Whatever the total, the money will support efforts to sequence all 450 million base pairs on the plant's 12 chromosomes and to expand efforts to identify genetic markers common to other cereals. Such a concerted effort has helped the country overcome a fast start by McCouch and her colleagues at Cornell, who published a basic genetic map in 1988. The U.S. agricultural research establishment is deep; Japan's is shallow, says Naoki Katsura, head of research planning for the National Institute of Agrobiological Resources (NIAR). So we recognized the merits of concentration.

    The logical choice was rice, not only because it has the smallest genome of any of the major cereals, but also because of its importance as a crop and as a cultural icon for Asia. The ministry and its researchers also concentrated resources in one location within NIAR's Tsukuba campus, assembling a team that has grown to 50 scientists.

    A similar strategy for the second phase of the projectdoubling the number of scientists and hiring more technicianswill also extend collaborations beyond current efforts with the John Innes Centre in Norwich, U.K., to identify markers common to rice and wheat, and scientific exchanges with the International Rice Research Institute in Los Baos in the Philippines. Katsura says he would also welcome help on the large-scale sequencing to shorten what otherwise might be a decade-long effort.

  4. NATIONAL LABS

    SUNY-Battelle Team to Run Brookhaven

    1. Andrew Lawler

    Six months of uncertainty at Brookhaven National Laboratory ended last week, when Department of Energy (DOE) managers chose a new contractor to operate the troubled facility in Upton, New York. The winning team, which takes over in January, is made up of the State University of New York (SUNY), Stony Brook, and Battelle Memorial Institute. It now faces the challenge of mending fences with the lab's neighbors and resolving the fate of a major research reactor that local groups and New York politicians want to close.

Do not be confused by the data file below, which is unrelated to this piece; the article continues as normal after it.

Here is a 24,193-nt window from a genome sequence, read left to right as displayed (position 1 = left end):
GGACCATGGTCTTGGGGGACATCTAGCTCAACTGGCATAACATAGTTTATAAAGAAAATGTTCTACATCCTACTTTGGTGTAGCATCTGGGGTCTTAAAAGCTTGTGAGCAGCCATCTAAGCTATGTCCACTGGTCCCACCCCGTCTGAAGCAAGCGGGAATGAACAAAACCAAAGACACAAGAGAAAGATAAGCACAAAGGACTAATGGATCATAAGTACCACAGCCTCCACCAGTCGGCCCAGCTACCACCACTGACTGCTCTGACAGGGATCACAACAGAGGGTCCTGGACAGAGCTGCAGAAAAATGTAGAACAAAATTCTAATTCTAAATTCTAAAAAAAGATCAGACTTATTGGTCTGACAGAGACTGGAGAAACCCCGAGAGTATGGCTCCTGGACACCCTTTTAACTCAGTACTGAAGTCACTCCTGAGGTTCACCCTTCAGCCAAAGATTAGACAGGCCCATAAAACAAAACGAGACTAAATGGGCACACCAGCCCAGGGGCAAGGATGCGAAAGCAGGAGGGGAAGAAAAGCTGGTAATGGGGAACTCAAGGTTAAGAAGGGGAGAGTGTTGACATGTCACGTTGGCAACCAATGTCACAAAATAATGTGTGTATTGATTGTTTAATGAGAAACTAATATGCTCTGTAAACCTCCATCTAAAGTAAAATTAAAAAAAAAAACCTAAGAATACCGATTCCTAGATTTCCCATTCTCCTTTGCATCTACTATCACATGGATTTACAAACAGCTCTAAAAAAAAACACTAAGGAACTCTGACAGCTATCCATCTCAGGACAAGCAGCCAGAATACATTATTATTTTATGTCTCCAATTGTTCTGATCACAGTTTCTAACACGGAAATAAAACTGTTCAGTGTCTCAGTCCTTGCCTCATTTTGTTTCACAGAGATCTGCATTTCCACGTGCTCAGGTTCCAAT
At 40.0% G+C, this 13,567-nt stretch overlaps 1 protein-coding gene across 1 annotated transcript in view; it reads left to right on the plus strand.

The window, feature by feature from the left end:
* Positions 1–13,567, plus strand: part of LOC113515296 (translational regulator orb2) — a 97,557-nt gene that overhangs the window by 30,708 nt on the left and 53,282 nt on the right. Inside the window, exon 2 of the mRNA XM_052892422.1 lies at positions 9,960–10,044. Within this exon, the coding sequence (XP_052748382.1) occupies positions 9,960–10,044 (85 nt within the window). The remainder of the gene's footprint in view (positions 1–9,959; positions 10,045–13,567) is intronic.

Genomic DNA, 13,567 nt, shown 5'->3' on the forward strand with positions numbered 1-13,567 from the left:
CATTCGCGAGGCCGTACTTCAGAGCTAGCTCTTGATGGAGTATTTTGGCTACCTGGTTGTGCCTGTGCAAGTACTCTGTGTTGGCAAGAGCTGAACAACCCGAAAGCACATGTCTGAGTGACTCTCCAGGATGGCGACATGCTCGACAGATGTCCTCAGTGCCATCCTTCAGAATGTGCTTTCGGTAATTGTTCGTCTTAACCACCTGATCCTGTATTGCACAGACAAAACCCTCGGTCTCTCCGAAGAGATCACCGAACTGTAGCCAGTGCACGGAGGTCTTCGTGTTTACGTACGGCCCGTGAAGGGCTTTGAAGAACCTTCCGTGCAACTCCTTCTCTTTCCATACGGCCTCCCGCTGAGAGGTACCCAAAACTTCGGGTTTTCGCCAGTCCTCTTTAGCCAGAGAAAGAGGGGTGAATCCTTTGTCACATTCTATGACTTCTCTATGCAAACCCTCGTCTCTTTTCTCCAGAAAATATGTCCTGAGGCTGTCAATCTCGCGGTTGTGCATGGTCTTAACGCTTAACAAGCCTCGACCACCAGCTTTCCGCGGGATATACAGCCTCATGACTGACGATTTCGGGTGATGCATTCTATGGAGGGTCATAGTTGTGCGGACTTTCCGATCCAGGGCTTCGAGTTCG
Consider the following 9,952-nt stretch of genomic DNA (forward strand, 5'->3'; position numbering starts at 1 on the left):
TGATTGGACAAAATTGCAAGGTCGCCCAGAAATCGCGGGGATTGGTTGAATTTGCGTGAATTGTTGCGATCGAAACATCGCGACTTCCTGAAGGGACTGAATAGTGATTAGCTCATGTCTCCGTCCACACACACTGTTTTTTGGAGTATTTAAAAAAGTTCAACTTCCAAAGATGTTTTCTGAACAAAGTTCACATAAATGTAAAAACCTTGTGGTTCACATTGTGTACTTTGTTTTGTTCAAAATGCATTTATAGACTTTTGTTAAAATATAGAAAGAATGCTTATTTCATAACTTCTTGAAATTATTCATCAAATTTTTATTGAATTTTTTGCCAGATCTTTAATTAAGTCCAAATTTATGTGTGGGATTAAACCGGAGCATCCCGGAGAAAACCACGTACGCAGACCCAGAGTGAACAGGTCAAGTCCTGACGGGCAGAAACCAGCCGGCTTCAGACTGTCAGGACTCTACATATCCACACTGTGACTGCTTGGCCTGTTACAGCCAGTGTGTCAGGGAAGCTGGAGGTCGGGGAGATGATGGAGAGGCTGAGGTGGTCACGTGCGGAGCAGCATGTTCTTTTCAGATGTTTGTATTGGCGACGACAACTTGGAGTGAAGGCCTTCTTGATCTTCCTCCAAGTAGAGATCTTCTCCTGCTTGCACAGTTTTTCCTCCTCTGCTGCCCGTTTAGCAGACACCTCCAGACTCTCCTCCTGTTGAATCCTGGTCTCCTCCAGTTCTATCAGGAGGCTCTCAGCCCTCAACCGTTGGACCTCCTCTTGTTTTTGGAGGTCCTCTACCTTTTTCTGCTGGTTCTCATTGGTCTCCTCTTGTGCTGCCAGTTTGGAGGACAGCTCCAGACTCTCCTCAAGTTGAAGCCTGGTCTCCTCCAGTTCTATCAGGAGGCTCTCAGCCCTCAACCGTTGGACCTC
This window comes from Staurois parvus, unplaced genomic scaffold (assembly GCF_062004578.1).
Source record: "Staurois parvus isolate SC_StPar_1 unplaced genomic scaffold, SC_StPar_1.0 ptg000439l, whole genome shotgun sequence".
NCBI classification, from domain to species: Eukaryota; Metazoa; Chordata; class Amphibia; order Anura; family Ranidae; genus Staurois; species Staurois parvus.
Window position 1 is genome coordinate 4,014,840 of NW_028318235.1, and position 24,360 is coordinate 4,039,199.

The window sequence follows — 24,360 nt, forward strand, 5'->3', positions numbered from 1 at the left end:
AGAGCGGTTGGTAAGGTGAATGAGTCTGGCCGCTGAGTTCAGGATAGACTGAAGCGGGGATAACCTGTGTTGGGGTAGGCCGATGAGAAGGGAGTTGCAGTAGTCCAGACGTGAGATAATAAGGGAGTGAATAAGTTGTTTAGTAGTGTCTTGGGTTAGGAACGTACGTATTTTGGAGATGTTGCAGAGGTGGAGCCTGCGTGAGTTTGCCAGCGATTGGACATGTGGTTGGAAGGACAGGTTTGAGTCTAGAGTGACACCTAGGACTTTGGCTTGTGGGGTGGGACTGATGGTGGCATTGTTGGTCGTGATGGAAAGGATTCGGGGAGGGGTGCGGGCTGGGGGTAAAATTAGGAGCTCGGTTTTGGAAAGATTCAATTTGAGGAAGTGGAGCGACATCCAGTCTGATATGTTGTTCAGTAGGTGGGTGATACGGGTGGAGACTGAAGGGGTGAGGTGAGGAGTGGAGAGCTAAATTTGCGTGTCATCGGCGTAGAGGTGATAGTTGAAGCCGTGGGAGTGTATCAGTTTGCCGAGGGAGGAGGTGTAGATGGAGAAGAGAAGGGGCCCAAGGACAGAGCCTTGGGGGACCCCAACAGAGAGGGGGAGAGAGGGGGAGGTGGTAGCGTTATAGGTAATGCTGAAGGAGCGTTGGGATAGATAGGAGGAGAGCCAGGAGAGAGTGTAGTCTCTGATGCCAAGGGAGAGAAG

The new director, former Stony Brook President John Marburger, promises to make major changes to clean up environmental problems and ease the concerns of the surrounding Long Island population. Job one is to establish contact with our community, he said on 25 November. He also pledged to make major reassignments within the 3200-member staff to ensure that Brookhaven abides by environmental regulations while producing quality science. Marburger, a physicist, is a former chair of Universities Research Association Inc., a consortium that operates DOE's Fermi National Accelerator Laboratory, the country's most powerful accelerator.

    DOE Secretary Federico Pea fired Brookhaven's current contractor, Associated Universities Inc. (AUI), in May, following revelations of a long-standing tritium leak at the High-Flux Beam Reactor (HFBR), which is shut down for repairs (Science, 9 May, p. 890). In the competition that followed, the Stony Brook- and Columbus, Ohio-based Battelle beat out another group led by Westinghouse and IIT Research Institute of Chicago for the 2 billion, 5-year contract to operate the 400-million-a-year lab. The winning factors, DOE sources say, were Stony Brook's proximity to the lab and Battelle's experience in managing large organizations like Pacific Northwest Laboratory in Richland, Washington, next door to the polluted Hanford site used to store waste from nuclear weapons production. DOE says the new contract's higher annual fee1 million more than the 4.2 million paid to AUIreflects the added cost of ensuring environmental safety and restoring public confidence in the lab.

    The new team, called Brookhaven Science Associates, will have a 16-member board, including representatives from the six northeastern universities who make up AUI. But the majority of members will be Stony Brook and Battelle managers, Marburger said. Although DOE told bidders to rule out any layoffs or dismissals, Marburger says there will be a lot of change in the functions people perform.

    One of the most pressing issues for the new operator is the fate of the HFBR. Many neutron scientists are eager for it to come back online, but Senator Al D'Amato (R-NY) and Representative Michael Forbes (R-NY) say it's an environmental hazard that should be closed permanently. Pea is expected to decide by early spring, but even if he sides with the scientists, an environmental impact review will keep the HFBR shut until 1999. That is also the starting date for Brookhaven's newest facility, the Relativistic Heavy-Ion Collider.

    Given those problems, Marburger says he's prepared for some long days on the job. I don't have any illusions, he told reporters. The next year will probably be a difficult one.